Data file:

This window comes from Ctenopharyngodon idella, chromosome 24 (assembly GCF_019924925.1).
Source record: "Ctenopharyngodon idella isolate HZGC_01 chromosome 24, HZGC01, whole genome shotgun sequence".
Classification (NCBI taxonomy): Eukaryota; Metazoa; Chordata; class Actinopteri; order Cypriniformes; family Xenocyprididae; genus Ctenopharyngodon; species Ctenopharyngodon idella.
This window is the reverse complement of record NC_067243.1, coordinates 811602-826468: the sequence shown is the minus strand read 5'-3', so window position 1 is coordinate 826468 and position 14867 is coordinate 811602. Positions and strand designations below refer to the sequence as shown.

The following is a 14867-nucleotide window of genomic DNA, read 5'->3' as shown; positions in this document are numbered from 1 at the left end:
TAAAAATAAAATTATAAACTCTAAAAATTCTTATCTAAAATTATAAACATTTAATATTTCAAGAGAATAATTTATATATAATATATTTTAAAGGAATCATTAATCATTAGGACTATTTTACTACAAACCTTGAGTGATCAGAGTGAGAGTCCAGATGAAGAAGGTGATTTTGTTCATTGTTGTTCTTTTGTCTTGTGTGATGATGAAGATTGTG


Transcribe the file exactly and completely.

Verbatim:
This window comes from Ctenopharyngodon idella, chromosome 24 (assembly GCF_019924925.1).
Source record: "Ctenopharyngodon idella isolate HZGC_01 chromosome 24, HZGC01, whole genome shotgun sequence".
Classification (NCBI taxonomy): Eukaryota; Metazoa; Chordata; class Actinopteri; order Cypriniformes; family Xenocyprididae; genus Ctenopharyngodon; species Ctenopharyngodon idella.
This window is the reverse complement of record NC_067243.1, coordinates 811602-826468: the sequence shown is the minus strand read 5'-3', so window position 1 is coordinate 826468 and position 14867 is coordinate 811602. Positions and strand designations below refer to the sequence as shown.

The following is a 14867-nucleotide window of genomic DNA, read 5'->3' as shown; positions in this document are numbered from 1 at the left end:
TAAAAATAAAATTATAAACTCTAAAAATTCTTATCTAAAATTATAAACATTTAATATTTCAAGAGAATAATTTATATATAATATATTTTAAAGGAATCATTAATCATTAGGACTATTTTACTACAAACCTTGAGTGATCAGAGTGAGAGTCCAGATGAAGAAGGTGATTTTGTTCATTGTTGTTCTTTTGTCTTGTGTGATGATGAAGATTGTG